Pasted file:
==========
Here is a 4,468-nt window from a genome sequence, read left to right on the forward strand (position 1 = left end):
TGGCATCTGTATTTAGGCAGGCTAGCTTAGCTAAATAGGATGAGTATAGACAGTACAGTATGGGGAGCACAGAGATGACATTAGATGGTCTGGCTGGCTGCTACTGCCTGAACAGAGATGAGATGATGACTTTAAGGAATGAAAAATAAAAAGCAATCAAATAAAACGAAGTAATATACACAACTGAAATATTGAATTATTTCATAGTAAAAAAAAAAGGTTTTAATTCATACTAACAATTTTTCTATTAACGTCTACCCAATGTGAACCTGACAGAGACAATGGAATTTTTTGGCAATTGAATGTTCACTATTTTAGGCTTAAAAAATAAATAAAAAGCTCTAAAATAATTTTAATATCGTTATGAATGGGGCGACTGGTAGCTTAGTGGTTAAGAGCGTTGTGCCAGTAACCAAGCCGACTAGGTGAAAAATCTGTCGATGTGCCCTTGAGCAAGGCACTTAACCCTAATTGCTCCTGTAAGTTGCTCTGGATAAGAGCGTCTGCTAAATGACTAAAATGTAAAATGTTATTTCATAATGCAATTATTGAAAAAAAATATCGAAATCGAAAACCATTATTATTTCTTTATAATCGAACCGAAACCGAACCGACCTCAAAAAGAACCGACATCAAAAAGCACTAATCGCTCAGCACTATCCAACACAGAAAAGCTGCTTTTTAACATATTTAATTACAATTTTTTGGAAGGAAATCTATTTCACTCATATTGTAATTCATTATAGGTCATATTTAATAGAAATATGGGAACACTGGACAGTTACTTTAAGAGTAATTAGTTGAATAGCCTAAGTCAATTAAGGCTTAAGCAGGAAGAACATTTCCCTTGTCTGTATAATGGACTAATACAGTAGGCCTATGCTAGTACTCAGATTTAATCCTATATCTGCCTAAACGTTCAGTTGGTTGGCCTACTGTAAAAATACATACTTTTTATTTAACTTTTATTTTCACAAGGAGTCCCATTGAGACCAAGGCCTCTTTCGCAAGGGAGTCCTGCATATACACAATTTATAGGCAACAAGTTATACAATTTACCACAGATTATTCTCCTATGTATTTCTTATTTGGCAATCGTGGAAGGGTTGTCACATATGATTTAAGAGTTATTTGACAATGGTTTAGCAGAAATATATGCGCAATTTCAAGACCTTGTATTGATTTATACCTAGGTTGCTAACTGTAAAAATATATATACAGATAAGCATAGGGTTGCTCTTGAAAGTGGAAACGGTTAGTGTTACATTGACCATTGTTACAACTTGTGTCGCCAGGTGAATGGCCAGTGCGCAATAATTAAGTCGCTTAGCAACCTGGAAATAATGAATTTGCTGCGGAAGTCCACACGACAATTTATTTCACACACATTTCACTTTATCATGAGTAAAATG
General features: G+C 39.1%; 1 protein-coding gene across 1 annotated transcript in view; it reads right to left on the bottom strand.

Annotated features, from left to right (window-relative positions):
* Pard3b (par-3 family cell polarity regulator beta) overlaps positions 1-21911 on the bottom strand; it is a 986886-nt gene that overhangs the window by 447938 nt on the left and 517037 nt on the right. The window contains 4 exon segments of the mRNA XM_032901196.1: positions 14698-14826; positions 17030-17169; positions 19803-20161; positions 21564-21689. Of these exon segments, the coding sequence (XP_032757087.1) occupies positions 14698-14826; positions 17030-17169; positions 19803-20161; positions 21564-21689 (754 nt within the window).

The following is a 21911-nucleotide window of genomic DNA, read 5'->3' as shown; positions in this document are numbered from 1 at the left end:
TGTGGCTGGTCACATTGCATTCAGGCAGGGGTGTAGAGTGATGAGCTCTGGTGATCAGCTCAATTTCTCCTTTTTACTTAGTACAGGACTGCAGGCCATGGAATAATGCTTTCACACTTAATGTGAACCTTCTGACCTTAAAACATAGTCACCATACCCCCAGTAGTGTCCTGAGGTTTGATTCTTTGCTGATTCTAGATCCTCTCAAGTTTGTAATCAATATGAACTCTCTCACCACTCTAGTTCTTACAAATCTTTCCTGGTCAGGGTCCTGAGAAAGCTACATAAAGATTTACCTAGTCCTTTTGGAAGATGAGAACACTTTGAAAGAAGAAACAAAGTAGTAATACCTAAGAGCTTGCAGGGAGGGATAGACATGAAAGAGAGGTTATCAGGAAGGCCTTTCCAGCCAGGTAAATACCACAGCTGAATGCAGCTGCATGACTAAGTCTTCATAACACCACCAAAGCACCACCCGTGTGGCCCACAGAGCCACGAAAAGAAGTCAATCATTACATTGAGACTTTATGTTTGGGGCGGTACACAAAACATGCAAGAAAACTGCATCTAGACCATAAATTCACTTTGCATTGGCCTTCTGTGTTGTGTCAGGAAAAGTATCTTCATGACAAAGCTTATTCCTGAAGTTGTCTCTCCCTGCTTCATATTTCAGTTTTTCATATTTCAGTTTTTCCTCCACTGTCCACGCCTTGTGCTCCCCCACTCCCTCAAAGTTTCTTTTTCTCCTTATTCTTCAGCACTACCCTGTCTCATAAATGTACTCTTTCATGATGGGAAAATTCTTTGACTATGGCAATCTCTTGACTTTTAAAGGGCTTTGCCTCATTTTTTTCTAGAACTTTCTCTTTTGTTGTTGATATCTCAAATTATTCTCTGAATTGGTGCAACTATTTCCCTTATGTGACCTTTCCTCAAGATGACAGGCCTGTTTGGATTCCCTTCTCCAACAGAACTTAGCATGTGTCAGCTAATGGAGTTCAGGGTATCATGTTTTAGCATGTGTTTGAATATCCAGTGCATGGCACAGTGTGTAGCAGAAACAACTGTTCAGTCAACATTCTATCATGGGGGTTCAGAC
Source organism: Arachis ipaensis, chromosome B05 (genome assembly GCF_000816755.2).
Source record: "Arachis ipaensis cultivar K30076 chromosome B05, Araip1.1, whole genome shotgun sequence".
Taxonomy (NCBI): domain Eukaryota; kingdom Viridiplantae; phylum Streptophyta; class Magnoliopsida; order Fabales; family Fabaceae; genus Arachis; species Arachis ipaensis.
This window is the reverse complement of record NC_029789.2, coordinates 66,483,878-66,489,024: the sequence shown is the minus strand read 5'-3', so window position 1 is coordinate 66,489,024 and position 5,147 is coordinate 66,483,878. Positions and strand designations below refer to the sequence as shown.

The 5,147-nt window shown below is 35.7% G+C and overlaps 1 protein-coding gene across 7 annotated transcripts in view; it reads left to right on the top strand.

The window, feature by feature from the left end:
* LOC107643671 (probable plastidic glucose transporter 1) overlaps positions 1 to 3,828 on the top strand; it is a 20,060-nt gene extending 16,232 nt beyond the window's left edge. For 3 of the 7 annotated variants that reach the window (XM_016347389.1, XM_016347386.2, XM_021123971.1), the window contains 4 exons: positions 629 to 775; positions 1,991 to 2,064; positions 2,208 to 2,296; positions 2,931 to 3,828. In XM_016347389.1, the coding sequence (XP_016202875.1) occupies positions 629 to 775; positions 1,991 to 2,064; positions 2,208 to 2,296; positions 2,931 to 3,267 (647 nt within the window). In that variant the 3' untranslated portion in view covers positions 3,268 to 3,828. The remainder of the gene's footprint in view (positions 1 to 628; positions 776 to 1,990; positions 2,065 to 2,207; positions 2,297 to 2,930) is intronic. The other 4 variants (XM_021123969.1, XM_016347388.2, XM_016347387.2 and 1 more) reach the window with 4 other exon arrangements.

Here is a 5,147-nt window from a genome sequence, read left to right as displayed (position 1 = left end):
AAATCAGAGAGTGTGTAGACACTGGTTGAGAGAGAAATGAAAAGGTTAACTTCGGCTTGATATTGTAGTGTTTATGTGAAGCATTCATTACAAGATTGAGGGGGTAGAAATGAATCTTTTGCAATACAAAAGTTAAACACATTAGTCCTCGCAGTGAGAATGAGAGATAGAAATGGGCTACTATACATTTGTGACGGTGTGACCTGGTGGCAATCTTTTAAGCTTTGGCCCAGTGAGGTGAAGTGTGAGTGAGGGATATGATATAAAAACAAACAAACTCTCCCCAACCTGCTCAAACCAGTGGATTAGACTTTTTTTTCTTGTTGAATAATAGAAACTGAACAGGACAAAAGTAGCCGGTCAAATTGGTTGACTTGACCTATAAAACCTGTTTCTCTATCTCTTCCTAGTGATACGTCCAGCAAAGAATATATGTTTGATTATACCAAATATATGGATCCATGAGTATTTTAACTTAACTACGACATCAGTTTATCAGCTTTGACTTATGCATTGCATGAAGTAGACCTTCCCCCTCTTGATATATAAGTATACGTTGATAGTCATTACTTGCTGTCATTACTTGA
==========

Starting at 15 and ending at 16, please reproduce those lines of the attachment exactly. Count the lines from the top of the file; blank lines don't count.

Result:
Here is a 5,147-nt window from a genome sequence, read left to right as displayed (position 1 = left end):
AAATCAGAGAGTGTGTAGACACTGGTTGAGAGAGAAATGAAAAGGTTAACTTCGGCTTGATATTGTAGTGTTTATGTGAAGCATTCATTACAAGATTGAGGGGGTAGAAATGAATCTTTTGCAATACAAAAGTTAAACACATTAGTCCTCGCAGTGAGAATGAGAGATAGAAATGGGCTACTATACATTTGTGACGGTGTGACCTGGTGGCAATCTTTTAAGCTTTGGCCCAGTGAGGTGAAGTGTGAGTGAGGGATATGATATAAAAACAAACAAACTCTCCCCAACCTGCTCAAACCAGTGGATTAGACTTTTTTTTCTTGTTGAATAATAGAAACTGAACAGGACAAAAGTAGCCGGTCAAATTGGTTGACTTGACCTATAAAACCTGTTTCTCTATCTCTTCCTAGTGATACGTCCAGCAAAGAATATATGTTTGATTATACCAAATATATGGATCCATGAGTATTTTAACTTAACTACGACATCAGTTTATCAGCTTTGACTTATGCATTGCATGAAGTAGACCTTCCCCCTCTTGATATATAAGTATACGTTGATAGTCATTACTTGCTGTCATTACTTGA